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Native Brief: TUSCON, ARIZONA - Navajo Nation President Ben Shelly met with Pascua Yaqui Tribal Chairman Peter S. Yucupicio, council members and US Customs officials, to discuss Tribal ID Card Issuance Policies, including ways to develop a Navajo tribal ID process to use for border states travel, medical history and tribal enrollment numbers.
"We are interested in having one ID card for tribal citizenship or for a person's medical history and travel purposes allowing us to go into Canada and Mexico," said President Shelly. "It's a priority for our administration, it could help us have an accurate count of our Navajo people."
On June 9, 2011, the Department of Homeland Security and US Customs Border Protection approved the Pascua Yaqui Issued Enhanced Tribal Card in the Federal Register. The Native American tribal card was accepted for use as a tribal identity card and citizenship status meeting the Western Hemisphere Travel Initiative for travel within contiguous territory or adjacent islands at land and sea port of entry.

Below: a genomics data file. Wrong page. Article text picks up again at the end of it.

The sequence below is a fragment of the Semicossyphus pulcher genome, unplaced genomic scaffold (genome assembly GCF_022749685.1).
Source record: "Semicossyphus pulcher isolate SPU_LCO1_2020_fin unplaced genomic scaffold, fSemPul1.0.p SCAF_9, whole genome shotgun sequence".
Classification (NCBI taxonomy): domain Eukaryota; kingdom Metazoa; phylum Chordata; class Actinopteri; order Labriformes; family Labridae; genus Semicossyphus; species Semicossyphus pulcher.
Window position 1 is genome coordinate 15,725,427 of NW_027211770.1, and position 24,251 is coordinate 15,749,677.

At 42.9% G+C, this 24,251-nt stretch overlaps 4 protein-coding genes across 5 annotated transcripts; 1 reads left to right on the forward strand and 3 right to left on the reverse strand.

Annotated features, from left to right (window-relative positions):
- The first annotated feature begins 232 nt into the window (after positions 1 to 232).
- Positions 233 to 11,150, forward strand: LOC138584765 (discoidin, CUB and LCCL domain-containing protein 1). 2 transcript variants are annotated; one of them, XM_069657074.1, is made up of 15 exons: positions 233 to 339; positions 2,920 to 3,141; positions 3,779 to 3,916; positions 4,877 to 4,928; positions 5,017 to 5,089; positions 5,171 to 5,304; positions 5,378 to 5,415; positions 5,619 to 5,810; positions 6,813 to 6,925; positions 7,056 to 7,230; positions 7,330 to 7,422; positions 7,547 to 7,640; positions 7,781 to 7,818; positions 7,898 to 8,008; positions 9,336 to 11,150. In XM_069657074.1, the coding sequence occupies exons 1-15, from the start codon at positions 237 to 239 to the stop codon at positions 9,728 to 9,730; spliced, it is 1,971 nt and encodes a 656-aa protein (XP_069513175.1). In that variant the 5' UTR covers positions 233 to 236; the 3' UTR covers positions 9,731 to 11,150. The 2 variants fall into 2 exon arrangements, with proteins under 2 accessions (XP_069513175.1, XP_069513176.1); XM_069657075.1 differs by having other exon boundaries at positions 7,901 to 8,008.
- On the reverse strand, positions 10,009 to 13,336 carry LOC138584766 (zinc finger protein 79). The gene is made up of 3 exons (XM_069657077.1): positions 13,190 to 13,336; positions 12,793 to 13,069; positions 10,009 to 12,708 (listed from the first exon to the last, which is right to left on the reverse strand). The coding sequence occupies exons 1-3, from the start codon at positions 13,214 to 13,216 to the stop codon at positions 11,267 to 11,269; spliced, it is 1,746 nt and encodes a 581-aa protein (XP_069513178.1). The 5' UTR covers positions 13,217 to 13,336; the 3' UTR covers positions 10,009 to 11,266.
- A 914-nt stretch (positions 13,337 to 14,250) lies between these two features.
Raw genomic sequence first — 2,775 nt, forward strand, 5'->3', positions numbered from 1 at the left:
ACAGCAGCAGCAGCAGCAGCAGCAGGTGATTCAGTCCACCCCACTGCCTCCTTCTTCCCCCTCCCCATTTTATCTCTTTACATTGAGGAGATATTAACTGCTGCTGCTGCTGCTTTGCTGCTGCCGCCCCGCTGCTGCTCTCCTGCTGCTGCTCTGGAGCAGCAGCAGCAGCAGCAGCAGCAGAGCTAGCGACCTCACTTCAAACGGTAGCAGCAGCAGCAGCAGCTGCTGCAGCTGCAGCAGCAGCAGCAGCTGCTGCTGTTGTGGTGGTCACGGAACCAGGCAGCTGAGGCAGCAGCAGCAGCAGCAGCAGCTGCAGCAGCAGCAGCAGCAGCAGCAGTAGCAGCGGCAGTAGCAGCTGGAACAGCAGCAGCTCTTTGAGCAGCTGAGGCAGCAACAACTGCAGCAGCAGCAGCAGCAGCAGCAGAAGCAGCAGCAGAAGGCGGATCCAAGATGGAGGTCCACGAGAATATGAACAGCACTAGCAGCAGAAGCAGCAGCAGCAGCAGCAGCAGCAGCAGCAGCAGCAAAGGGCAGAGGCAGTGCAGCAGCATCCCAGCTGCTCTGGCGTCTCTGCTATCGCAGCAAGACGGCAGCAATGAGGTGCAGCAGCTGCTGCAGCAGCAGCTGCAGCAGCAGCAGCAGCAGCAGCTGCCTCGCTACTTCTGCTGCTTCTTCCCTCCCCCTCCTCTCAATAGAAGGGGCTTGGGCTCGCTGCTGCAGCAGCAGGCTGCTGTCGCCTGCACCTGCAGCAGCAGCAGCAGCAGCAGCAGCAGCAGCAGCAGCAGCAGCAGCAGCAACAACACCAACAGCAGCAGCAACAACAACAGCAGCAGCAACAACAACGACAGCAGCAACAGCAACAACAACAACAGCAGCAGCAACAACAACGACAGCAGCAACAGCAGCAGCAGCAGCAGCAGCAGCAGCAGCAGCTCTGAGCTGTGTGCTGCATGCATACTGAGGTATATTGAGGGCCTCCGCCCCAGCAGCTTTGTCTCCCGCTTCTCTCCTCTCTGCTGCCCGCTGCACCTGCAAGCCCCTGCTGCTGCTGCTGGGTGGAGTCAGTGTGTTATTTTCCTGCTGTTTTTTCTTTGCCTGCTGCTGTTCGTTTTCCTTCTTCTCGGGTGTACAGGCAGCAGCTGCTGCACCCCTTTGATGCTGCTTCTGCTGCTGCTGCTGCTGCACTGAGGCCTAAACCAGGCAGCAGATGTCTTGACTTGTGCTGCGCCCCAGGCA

"It's very important for tribal members to move across the border and travel back and forth for ceremonial purposes and our traditional people mostly live in Mexico," said Chairman Yucupicio. "We are the first tribe to produce a card that is under federal regulation."
At the meeting, US Customs and Border Protection Security Program Manager Bonnie Arellano-Seagroves stated it would take a little over a year to get the card issued. "The most important use of the card is that itâ€™s recognized by all 50 states," she remarked. "On a fast track itâ€™ll take about 16 months to produce the ID and policy."
To begin the compliance process, the Navajo Nation's first step would be to develop a Memorandum of Agreement with the Department of Homeland Security, the Western Hemisphere Travel Initiative Enhanced Tribal Card "PUSH" Model Service Agreement and the Interconnection Security Agreement.
posted August 8, 2011 6:30 am edt
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